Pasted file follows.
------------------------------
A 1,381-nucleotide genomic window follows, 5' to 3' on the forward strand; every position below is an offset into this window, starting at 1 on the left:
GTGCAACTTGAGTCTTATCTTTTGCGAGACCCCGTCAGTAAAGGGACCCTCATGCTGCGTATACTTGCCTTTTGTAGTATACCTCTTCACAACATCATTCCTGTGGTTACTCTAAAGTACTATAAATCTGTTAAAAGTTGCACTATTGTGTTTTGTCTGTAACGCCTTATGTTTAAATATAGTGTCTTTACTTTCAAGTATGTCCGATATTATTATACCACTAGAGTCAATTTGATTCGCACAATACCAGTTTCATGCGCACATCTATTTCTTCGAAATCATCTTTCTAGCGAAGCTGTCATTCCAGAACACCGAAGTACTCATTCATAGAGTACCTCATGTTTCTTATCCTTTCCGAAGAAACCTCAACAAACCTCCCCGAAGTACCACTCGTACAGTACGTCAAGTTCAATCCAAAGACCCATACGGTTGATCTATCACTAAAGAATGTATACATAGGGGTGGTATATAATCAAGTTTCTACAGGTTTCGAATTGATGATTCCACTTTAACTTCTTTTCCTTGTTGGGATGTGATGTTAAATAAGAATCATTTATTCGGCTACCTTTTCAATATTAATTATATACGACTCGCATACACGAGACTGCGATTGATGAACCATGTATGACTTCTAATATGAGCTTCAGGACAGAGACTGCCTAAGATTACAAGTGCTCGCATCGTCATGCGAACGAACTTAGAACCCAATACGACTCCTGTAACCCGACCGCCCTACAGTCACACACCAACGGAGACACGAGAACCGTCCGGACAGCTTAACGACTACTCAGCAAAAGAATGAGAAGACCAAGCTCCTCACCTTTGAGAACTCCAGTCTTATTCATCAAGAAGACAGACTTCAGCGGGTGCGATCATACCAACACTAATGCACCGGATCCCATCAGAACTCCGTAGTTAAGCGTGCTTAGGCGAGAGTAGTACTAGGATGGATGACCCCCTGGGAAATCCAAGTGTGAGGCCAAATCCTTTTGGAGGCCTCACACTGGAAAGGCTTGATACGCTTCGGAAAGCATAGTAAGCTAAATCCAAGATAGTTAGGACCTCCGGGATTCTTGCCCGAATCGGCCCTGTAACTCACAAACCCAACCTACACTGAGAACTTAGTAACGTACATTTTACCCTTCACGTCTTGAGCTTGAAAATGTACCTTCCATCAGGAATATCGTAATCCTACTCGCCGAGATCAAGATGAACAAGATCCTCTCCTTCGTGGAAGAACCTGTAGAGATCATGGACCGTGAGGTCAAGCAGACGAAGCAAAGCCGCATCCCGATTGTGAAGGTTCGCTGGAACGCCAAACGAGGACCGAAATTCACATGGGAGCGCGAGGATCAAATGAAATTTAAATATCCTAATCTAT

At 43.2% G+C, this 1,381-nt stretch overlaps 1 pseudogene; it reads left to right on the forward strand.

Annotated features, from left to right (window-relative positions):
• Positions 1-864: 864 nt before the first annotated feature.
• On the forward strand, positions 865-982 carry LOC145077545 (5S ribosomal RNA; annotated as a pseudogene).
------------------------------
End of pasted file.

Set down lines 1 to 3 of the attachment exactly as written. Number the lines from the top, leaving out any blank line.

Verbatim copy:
A 1,381-nucleotide genomic window follows, 5' to 3' on the forward strand; every position below is an offset into this window, starting at 1 on the left:
GTGCAACTTGAGTCTTATCTTTTGCGAGACCCCGTCAGTAAAGGGACCCTCATGCTGCGTATACTTGCCTTTTGTAGTATACCTCTTCACAACATCATTCCTGTGGTTACTCTAAAGTACTATAAATCTGTTAAAAGTTGCACTATTGTGTTTTGTCTGTAACGCCTTATGTTTAAATATAGTGTCTTTACTTTCAAGTATGTCCGATATTATTATACCACTAGAGTCAATTTGATTCGCACAATACCAGTTTCATGCGCACATCTATTTCTTCGAAATCATCTTTCTAGCGAAGCTGTCATTCCAGAACACCGAAGTACTCATTCATAGAGTACCTCATGTTTCTTATCCTTTCCGAAGAAACCTCAACAAACCTCCCCGAAGTACCACTCGTACAGTACGTCAAGTTCAATCCAAAGACCCATACGGTTGATCTATCACTAAAGAATGTATACATAGGGGTGGTATATAATCAAGTTTCTACAGGTTTCGAATTGATGATTCCACTTTAACTTCTTTTCCTTGTTGGGATGTGATGTTAAATAAGAATCATTTATTCGGCTACCTTTTCAATATTAATTATATACGACTCGCATACACGAGACTGCGATTGATGAACCATGTATGACTTCTAATATGAGCTTCAGGACAGAGACTGCCTAAGATTACAAGTGCTCGCATCGTCATGCGAACGAACTTAGAACCCAATACGACTCCTGTAACCCGACCGCCCTACAGTCACACACCAACGGAGACACGAGAACCGTCCGGACAGCTTAACGACTACTCAGCAAAAGAATGAGAAGACCAAGCTCCTCACCTTTGAGAACTCCAGTCTTATTCATCAAGAAGACAGACTTCAGCGGGTGCGATCATACCAACACTAATGCACCGGATCCCATCAGAACTCCGTAGTTAAGCGTGCTTAGGCGAGAGTAGTACTAGGATGGATGACCCCCTGGGAAATCCAAGTGTGAGGCCAAATCCTTTTGGAGGCCTCACACTGGAAAGGCTTGATACGCTTCGGAAAGCATAGTAAGCTAAATCCAAGATAGTTAGGACCTCCGGGATTCTTGCCCGAATCGGCCCTGTAACTCACAAACCCAACCTACACTGAGAACTTAGTAACGTACATTTTACCCTTCACGTCTTGAGCTTGAAAATGTACCTTCCATCAGGAATATCGTAATCCTACTCGCCGAGATCAAGATGAACAAGATCCTCTCCTTCGTGGAAGAACCTGTAGAGATCATGGACCGTGAGGTCAAGCAGACGAAGCAAAGCCGCATCCCGATTGTGAAGGTTCGCTGGAACGCCAAACGAGGACCGAAATTCACATGGGAGCGCGAGGATCAAATGAAATTTAAATATCCTAATCTAT

At 43.2% G+C, this 1,381-nt stretch overlaps 1 pseudogene; it reads left to right on the forward strand.